However, the tribunal also said that the use of expletives during proceedings could not be condoned.
The tribunal also clarified that it was not the Law Society's case that the witness was or would have been insulted or annoyed by the remarks.
As a result of the tribunal hearing, Mr Wong was fined a total of $3,000, and also had to pay the Law Society $6,500 for costs incurred.
The tribunal report also said there was insufficient cause for disciplinary action to be taken against Mr Wong.
The case is still pending as the Law Society is reviewing the report and the recommended sanctions by the tribunal.
In the July 2015 edition of the Singapore Law Gazette, Law Society president Thio Shen Yi said a study committee had been formed by the Singapore Academy of Law with the Law Society's participation to look into the etiquette, professionalism and ethical conduct of lawyers.
He suggested that errant lawyers undergo training and consistent reinforcement with regards to court etiquette and ethics.
He added that constructive measures to de-escalate matters before they go straight to the disciplinary tribunal should be implemented, like imposing mandatory training, counselling or mentoring programmes.
'Indecent' conduct earns judge's rebuke
While defending his client against a molest charge, he stared at the breasts of the molest victim and built his case around the argument that only attractive women would get molested on the train.
Lawyer Edmund Wong Sin Yee's line of questioning earned a strong rebuke from District Judge Shawn Ho, who described his conduct in court as "unacceptable", "indecent" and "scandalous".
In his 44-page grounds of decision in convicting Xu Jiadong, Judge Ho devoted six pages to reprimanding Mr Wong, who runs his own firm, S Y Wong Law Chambers.
Xu, a 24-year-old student from China, had been accused of brushing his forearm against the breast of a 22-year-old woman on a train at Toa Payoh MRT station on July 9, 2014.
The grounds of decision, released on Thursday, mentioned in detail an incident during the trial when Mr Wong asked the victim to stand up on the witness stand before staring at her breasts.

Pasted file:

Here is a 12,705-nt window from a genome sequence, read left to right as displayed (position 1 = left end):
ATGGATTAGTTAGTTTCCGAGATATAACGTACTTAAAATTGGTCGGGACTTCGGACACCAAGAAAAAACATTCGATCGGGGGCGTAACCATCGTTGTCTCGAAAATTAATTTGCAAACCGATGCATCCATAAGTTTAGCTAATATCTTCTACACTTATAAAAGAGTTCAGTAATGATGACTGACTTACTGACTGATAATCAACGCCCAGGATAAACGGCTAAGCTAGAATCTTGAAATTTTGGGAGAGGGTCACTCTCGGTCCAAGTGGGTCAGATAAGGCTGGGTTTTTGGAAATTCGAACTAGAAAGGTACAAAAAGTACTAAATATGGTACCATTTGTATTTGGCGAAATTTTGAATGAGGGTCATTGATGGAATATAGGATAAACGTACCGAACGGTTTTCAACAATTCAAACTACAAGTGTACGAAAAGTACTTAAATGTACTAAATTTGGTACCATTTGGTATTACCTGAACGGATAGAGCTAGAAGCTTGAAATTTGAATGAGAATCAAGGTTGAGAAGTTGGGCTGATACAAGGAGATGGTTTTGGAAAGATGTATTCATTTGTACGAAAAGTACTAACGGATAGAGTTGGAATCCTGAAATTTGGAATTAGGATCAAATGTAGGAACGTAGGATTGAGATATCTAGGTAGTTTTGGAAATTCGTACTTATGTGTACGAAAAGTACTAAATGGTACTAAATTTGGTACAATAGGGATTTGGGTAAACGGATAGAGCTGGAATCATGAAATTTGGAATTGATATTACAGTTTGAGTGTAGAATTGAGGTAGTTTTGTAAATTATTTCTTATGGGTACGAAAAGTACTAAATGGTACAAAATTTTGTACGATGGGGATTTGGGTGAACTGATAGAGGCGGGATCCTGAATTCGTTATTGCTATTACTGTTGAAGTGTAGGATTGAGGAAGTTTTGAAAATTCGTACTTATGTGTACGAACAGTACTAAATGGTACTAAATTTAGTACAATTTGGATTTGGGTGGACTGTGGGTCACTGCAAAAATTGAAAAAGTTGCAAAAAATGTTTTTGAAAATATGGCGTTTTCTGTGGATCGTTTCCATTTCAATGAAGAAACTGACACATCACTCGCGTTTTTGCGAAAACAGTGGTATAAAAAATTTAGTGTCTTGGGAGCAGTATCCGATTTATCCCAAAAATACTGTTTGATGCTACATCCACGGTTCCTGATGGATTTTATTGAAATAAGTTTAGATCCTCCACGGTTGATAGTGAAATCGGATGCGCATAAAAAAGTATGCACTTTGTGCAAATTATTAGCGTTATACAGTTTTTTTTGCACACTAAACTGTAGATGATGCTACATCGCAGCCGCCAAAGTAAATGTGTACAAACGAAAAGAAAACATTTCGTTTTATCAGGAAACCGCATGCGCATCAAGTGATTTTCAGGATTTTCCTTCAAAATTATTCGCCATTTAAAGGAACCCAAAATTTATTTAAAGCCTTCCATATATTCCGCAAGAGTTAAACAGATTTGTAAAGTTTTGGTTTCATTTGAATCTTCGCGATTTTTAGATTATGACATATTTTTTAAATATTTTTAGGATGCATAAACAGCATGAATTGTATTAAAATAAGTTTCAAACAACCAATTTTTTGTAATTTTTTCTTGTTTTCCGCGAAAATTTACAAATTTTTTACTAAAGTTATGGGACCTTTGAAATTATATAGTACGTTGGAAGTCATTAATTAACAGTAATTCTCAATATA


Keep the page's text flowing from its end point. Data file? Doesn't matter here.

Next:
When Judge Ho asked why he had done that, Mr Wong said: "Your Honour, I want to see... how attractive (she is) when (she) stands up..."
This prompted the victim to ask: "Is this necessary?" before adding: "I feel very offended."
The disgraced lawyer has a chequered record.
In 1992, he punched a nurse at the Singapore National Eye Centre and insulted the modesty of a female employee at the clinic.
In 2001, he was jailed and fined in a road rage incident, where he hit a motorist and insulted the motorist's wife.
In 2003, the Court of Three Judges suspended Mr Wong from practice for two years over the road rage conviction.
Two years later, Mr Wong was arrested by anti-narcotics officers on suspicion of heading a multimillion-dollar ketamine trafficking syndicate overseas.
Between early 2004 and April 2005, he had allegedly used his former clients as runners to smuggle ketamine from Malaysia to Taiwan, and from Malaysia to China through Hong Kong.
He was held under the Criminal Law (Temporary Provisions) Act, a last-resort law used, among other instances, on those whom no one would dare testify against in court.
In 2006, Mr Wong was given a four-month jail term for drug use. The sentence ran concurrently with his detention.
It is not known when Mr Wong was released from detention but The New Paper understands that since last year, he was no longer subject to police supervision orders.
A State Courts spokesman said it would look into appropriate follow-up action regarding Mr Wong.